The whole beauty of Everyone Else is that it's not nearly as schematic as some of my broad strokes of description may have implied. Even the full-scale swapping of personas that the lead characters undergo in the bizarre but resonant finale seems not like a screenwriter's trick but like a plausible outgrowth of a drama that has accumulated countless layers, comic asides, frustrated cul-de-sacs, dilated intervals, and sudden accelerations. I can't remember the last time I came into contact with such a Holy Grail of lifelike characterization, basically consistent but accommodating florid departures of action and tone, on both of their parts. Everyone Else is so finely etched and persuasively structured that you buy into the drama completely, from Chris and Gitti's shared chuckles over inside jokes to the affectionate, childish ways they cajole each other in private to the obdurate frequency with which they disappoint each other—he seemingly won't be the kind of partner she wants, and she possibly can't be the sort of partner he wants. (Again, though, it's more complicated that.) Chris's withholding of key information about a possible professional lead, one which we know he hasn't secured long before he admits this to her, accrues a level of quiet but potent narrative suspense that, for me, roundly eclipsed the comparably protracted spectacle of that van careening off the bridge in Inception.

Everyone Else brims with gorgeously directed supporting performances, too, and it smartly devises to have the entire story play out in domestic environments that aren't Chris and Gitti's. They're housesitting at his parents' place, so they're on and off home turf the whole time, physically, romantically, and psychologically. The complete impression that the movie makes is galvanizing and subtly audacious, but the individual scenes are, if anything, even more detailed and piquant. The color scheme is much less bold and the lighting and rhythms more natural than in Dover Kosashvili's Late Marriage, but that film came to mind as a parallel case of a straightforward narrative made sharper, funnier, and more wounding by the occasional intensification of tone or incident. Everyone Else begins with a self-contained prologue that could have been folded into the body of the narrative but achieves an eerier resonance this way; an important character pulls a knife at one point, in a way that should strain credibility, but both the character and the movie have already established an appetite for the occasional outsized flourish.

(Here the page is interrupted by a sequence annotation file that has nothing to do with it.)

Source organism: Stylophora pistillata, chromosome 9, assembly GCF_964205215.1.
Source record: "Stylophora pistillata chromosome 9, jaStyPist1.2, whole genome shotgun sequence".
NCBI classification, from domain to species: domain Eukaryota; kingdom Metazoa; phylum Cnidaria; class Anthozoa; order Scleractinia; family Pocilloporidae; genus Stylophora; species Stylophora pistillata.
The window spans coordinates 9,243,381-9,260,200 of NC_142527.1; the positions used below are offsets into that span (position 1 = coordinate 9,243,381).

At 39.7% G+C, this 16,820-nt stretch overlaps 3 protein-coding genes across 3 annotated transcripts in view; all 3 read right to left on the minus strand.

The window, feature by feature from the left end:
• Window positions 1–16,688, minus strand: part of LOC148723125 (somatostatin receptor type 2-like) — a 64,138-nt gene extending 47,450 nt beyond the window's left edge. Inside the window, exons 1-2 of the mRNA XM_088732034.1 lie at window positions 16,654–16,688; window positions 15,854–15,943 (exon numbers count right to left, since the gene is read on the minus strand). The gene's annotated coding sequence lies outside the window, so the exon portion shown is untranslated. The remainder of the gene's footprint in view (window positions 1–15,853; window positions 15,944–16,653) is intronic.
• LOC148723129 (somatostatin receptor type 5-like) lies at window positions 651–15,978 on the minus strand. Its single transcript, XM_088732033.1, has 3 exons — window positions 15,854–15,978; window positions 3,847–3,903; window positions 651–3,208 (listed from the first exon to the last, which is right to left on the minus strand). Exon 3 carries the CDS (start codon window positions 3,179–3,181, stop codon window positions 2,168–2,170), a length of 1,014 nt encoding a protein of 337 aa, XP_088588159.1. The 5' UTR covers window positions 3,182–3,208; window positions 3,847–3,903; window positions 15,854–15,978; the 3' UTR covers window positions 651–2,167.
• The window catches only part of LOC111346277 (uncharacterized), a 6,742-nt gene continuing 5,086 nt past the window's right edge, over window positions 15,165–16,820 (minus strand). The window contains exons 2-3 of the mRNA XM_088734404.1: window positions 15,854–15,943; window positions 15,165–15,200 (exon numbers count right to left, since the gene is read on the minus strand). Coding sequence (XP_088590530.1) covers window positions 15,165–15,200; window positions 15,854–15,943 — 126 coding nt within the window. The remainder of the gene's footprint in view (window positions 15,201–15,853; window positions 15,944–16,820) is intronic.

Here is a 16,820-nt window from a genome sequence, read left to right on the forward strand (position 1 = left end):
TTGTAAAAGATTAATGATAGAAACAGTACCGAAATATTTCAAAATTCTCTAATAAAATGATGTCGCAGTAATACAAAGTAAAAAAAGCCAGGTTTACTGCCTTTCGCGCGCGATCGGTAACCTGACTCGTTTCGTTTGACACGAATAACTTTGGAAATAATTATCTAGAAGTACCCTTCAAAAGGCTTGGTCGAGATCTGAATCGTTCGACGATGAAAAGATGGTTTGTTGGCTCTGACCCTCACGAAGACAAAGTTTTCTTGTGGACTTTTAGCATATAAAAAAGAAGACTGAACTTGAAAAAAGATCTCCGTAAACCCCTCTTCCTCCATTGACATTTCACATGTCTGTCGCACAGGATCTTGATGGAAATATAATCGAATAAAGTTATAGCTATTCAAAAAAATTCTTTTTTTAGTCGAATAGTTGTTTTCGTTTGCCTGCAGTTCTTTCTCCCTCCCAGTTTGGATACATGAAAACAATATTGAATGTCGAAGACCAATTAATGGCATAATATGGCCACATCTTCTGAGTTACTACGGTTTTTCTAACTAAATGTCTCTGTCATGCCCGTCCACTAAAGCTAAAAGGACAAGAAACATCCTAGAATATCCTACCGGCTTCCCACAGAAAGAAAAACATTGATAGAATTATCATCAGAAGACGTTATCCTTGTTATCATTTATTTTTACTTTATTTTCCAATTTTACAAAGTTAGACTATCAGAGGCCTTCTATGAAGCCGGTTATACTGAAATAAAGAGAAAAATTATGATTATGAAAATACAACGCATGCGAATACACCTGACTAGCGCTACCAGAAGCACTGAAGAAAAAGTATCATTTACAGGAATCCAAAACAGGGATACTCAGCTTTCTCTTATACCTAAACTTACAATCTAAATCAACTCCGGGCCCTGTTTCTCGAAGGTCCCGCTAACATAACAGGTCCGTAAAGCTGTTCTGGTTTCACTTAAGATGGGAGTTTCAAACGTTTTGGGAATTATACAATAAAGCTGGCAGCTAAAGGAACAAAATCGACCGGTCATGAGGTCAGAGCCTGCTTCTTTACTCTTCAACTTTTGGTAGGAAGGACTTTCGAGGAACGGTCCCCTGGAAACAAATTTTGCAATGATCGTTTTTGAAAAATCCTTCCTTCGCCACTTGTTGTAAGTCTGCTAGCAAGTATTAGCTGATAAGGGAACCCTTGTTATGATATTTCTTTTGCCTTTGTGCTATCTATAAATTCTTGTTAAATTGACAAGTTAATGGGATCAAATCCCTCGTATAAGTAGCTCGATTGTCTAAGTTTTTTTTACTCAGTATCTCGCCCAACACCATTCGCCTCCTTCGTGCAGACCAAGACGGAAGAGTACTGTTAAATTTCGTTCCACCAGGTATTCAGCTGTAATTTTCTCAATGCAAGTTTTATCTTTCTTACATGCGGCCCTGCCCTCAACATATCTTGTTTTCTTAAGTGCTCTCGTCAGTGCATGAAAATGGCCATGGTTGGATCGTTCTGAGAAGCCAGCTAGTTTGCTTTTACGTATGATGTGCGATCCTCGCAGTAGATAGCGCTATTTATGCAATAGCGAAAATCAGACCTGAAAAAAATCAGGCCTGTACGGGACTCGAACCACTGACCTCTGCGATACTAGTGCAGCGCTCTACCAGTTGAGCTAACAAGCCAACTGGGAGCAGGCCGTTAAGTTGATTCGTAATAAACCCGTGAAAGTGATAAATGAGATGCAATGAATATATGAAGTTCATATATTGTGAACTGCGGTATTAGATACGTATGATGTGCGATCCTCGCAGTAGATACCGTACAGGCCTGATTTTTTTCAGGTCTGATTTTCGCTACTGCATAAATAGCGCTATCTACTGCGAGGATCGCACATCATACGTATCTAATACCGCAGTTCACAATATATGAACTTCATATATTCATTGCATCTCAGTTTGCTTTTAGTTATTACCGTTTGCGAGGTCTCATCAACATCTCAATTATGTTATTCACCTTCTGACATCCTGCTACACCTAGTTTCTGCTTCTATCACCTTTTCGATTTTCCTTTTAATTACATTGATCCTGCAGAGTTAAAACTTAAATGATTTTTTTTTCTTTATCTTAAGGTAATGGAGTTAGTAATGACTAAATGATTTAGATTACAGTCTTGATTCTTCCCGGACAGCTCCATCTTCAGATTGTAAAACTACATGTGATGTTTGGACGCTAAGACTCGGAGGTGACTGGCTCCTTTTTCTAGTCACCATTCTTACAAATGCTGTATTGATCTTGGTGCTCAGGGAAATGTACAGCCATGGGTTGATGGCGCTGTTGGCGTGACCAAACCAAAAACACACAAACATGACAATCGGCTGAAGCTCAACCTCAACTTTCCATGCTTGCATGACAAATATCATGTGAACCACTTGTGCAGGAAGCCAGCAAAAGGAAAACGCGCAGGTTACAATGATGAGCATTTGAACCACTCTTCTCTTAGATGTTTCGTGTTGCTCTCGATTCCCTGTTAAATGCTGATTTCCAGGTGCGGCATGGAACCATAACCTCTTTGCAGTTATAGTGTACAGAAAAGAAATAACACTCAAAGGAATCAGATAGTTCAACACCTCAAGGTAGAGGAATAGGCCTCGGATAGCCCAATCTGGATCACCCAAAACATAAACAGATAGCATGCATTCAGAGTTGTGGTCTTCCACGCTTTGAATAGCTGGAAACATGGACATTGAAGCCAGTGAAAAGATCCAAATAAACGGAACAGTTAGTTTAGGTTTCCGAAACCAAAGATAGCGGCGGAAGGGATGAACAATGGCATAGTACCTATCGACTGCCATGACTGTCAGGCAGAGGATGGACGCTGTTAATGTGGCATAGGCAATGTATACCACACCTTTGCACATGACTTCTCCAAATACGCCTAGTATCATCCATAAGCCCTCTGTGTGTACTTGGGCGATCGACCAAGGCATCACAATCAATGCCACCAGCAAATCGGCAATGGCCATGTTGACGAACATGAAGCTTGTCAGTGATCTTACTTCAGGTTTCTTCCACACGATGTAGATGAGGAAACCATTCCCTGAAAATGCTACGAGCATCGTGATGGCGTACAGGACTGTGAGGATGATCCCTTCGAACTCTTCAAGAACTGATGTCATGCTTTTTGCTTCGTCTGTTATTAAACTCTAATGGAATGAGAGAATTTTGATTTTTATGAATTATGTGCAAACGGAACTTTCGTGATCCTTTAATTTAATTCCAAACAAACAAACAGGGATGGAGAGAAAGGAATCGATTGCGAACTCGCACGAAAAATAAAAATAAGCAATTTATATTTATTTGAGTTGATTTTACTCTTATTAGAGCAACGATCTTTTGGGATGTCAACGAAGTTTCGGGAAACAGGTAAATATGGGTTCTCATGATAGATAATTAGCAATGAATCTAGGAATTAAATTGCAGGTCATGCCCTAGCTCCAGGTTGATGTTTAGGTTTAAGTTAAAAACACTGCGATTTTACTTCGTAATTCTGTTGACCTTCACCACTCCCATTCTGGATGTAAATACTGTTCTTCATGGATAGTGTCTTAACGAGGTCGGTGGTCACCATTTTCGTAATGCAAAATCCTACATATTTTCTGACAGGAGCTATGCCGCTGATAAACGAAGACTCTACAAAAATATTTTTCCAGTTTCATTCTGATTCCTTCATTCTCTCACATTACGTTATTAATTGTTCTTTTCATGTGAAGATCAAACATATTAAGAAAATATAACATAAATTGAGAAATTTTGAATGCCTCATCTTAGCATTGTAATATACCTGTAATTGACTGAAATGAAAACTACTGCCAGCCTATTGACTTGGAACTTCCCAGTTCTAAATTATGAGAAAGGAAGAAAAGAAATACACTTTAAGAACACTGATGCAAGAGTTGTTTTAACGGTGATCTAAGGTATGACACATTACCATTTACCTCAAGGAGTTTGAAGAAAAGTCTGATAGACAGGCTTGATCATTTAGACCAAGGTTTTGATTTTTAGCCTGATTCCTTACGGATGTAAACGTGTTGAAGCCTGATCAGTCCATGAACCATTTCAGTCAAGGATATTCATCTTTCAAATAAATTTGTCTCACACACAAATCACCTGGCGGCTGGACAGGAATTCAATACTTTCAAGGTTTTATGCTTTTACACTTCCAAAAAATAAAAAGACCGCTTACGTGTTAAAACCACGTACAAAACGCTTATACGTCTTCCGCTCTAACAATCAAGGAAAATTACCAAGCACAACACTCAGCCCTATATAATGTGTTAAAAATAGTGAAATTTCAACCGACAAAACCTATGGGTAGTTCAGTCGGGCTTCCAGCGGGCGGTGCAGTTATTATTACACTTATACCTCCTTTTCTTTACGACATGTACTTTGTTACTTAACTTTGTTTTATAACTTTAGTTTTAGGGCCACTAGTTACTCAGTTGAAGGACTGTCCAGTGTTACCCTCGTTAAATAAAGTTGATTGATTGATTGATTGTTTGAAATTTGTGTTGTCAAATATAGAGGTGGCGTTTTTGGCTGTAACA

Maybe Everyone Else never quite sheds an impression of working familiar themes, but the execution is so astoundingly well-calibrated that the vague familiarity and sense of self-enclosure don't hamper the film. I know a lot of people can't imagine wanting to watch a couple sort for two hours through the baggage they've amassed, but if my public eavesdropping is remotely to be trusted, these sorts of emotional travails are just about the only things people feel motivated to over-read anymore. (Well, that and Dragon Tattoo.) So if we all can relate, and we all cumulatively spend hours of our lives grasping at alternate versions of basically the same straws, wishing we could get some critical distance of why we're doing what we're doing—or why he's doing what he's doing, or why she's doing what she's doing, etc.—then why do movies like Everyone Else go under-watched? In this case, you owe it to yourself to race toward your first opportunity to watch these two people feeling frustrated and stuck. Grade: A–

VOR: (4)   (What is this?)
Everyone Else is important not just for the bracing splash of recognition it seems likely to provide to anyone who has ever felt attached to but ambivalent about a partner, or anyone who has ever fought with a lover, or anyone who has ever made up with a lover, or anyone who has watched a partner scrupulously or felt oneself watched while spending time with another couple, or anyone who has ever asked, from within a relationship of any sort, "Where could we possibly go from here?" The unbelabored meticulousness of the movie's portraiture is a major recommendation, but I think its risk and value inhere even more in how the movie dignifies a basically happy but increasingly rocky bond between two people as an ample focus for a two-hour film. No high concepts, no incongruous gravitations toward genre, no Dogme-style reliance on ascetic production values to convey stripped-down emotional states. Filmmakers and audiences ought to be reminded that what goes on between two people who know each other well—maybe too well, maybe not well enough—can absolutely form the basis of a gangbusters, surgically detailed, formally deliberate film.

Berlin Film Festival: Grand Jury Prize (tie); Best Actress (Minichmayr)

Permalink Home 2010 ABC Blog E-Mail